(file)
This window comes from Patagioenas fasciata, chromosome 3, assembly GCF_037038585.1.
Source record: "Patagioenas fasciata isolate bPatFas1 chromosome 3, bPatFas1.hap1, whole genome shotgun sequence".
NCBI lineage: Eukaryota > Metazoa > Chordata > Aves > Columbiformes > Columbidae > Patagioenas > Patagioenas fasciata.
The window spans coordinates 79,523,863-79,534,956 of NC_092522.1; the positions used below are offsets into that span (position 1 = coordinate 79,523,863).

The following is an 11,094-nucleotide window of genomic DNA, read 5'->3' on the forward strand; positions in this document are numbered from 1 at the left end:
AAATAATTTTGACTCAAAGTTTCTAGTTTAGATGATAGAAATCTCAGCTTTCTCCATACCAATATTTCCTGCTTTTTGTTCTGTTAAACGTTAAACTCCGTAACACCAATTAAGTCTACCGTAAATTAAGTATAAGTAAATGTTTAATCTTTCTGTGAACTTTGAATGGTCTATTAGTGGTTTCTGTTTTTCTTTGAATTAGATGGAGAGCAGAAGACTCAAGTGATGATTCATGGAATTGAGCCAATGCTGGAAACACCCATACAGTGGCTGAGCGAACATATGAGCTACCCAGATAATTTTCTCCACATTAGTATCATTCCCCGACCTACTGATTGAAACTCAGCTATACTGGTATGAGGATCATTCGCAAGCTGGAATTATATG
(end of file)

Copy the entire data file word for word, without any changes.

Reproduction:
This window comes from Patagioenas fasciata, chromosome 3, assembly GCF_037038585.1.
Source record: "Patagioenas fasciata isolate bPatFas1 chromosome 3, bPatFas1.hap1, whole genome shotgun sequence".
NCBI lineage: Eukaryota > Metazoa > Chordata > Aves > Columbiformes > Columbidae > Patagioenas > Patagioenas fasciata.
The window spans coordinates 79,523,863-79,534,956 of NC_092522.1; the positions used below are offsets into that span (position 1 = coordinate 79,523,863).

The following is an 11,094-nucleotide window of genomic DNA, read 5'->3' on the forward strand; positions in this document are numbered from 1 at the left end:
AAATAATTTTGACTCAAAGTTTCTAGTTTAGATGATAGAAATCTCAGCTTTCTCCATACCAATATTTCCTGCTTTTTGTTCTGTTAAACGTTAAACTCCGTAACACCAATTAAGTCTACCGTAAATTAAGTATAAGTAAATGTTTAATCTTTCTGTGAACTTTGAATGGTCTATTAGTGGTTTCTGTTTTTCTTTGAATTAGATGGAGAGCAGAAGACTCAAGTGATGATTCATGGAATTGAGCCAATGCTGGAAACACCCATACAGTGGCTGAGCGAACATATGAGCTACCCAGATAATTTTCTCCACATTAGTATCATTCCCCGACCTACTGATTGAAACTCAGCTATACTGGTATGAGGATCATTCGCAAGCTGGAATTATATG